This version is a major update. All components need to be updated, from Dime.Scheduler to the connected plugins. This can be done using the Dime.Scheduler Installation Center that is provided in the package.
After having addressed the upgrade steps in this document, proceed with the general upgrade guide.
Customers who already have installed the Office 365-based Exchange connector should be cautious to upgrade the connector as there is a risk of data loss. Get in touch with our support to obtain the tools and procedures so you can safely upgrade to the bidirectional connector.
Beware that the bidirectional Dime.Scheduler Exchange connector can potentially put severe strain on the server when there are a lot of resources and/or many events that need to be linked back to Dime.Scheduler. It is therefore recommended to perform tests on the test environment and/or run a pilot with a few resources on the production instance of Dime.Scheduler. It's also best to increase the specs of the web server to accommodate the extra workload, if you intend to use the Exchange -> Dime.Scheduler synchronization mechanism.
Hosting multiple instances on the same machine
As MSMQ has been declared dead, we had to move on too. To communicate between Dime.Scheduler and connected plugins such as Microsoft Dynamics 365 Business Central and Microsoft Exchange, SQL Server will be used as the default medium. MSMQ in Dime.Scheduler is backwards compatible but from now on, SQL will be used as the default storage. Eventually MSMQ will be removed altogether while we continue the road to Dime.Scheduler as a Service ☁️. This switch makes it easier to horizontally scale Dime.Scheduler because no additional configuration is required.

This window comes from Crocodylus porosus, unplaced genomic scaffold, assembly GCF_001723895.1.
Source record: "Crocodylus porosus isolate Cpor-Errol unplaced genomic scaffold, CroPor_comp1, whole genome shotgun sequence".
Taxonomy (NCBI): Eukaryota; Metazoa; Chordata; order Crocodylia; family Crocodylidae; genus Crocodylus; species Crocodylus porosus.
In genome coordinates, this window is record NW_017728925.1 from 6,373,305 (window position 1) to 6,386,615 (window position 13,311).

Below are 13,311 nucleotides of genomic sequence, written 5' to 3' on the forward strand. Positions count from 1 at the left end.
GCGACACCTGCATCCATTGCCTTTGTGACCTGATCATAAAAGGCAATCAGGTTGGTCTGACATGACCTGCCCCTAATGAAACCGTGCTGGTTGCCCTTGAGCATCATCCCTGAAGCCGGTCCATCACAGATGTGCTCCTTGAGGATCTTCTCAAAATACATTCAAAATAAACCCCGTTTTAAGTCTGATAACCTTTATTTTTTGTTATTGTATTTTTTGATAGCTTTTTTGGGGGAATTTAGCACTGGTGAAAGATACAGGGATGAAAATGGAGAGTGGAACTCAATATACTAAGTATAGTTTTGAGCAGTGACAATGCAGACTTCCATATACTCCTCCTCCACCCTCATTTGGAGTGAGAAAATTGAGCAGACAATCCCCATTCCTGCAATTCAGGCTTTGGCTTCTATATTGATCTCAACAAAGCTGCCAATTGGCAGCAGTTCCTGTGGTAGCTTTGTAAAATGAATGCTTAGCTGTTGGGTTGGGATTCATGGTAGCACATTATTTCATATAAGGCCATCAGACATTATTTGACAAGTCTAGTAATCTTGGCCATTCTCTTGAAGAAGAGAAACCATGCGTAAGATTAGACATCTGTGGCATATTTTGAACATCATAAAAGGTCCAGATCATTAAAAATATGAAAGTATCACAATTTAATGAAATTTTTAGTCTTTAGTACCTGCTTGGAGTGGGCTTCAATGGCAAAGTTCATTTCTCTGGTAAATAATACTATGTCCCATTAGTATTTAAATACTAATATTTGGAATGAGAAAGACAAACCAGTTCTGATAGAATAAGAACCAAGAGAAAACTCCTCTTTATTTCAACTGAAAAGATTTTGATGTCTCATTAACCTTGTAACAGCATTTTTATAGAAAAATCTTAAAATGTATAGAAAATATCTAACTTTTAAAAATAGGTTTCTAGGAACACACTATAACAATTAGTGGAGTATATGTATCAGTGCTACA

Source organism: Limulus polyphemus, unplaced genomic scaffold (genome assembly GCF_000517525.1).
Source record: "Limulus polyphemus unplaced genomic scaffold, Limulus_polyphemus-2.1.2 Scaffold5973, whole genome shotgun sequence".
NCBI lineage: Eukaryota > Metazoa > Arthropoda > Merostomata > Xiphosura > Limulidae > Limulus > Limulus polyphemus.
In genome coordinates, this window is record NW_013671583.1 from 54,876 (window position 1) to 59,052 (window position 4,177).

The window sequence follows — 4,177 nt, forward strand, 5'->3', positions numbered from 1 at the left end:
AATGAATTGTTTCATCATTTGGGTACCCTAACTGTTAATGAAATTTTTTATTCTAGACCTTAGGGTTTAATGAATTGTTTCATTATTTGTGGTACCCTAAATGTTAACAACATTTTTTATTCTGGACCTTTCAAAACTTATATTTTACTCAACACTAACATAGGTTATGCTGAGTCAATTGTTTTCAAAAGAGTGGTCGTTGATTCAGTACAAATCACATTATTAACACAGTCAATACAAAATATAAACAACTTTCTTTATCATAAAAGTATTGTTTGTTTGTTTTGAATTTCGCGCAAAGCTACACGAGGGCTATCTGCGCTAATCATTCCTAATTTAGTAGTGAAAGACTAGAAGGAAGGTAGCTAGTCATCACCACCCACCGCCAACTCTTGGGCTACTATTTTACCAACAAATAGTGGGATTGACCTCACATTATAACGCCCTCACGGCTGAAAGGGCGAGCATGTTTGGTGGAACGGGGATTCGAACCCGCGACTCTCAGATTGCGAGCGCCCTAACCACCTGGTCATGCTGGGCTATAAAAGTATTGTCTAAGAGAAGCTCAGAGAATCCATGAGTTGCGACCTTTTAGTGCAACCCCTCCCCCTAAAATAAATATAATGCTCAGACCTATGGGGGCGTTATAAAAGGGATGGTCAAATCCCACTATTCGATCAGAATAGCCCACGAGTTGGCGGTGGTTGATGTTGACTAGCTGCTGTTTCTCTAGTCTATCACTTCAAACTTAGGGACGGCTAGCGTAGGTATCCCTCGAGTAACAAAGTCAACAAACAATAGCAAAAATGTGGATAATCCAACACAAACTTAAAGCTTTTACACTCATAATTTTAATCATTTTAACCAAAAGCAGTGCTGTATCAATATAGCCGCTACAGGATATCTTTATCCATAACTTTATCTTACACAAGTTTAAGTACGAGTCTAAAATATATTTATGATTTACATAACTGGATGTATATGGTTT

☝️ This change is particularly important for customers who have installed multiple instances of Dime.Scheduler on the same machine. To keep plugin messages separated from other instances such user acceptance and test environments, you can configure the database in the installation center. This implies that if you want to run multiple instances of Dime.Scheduler on the same machine (which violates the best practices) but don't want to have shared database tables for messaging across the different instances, you'll also need to host a dedicated instance of the service bus and back office plugins. As shown below, this ensures total segregation between the different environments:
If you're not concerned about storing transactional plugin messages of a test environment on a production environment, then you can safely (or not so safely) ignore these warnings and use the environment variable to distinguish between the instances on the same server. The option to choose a dedicated messaging database is also a viable one.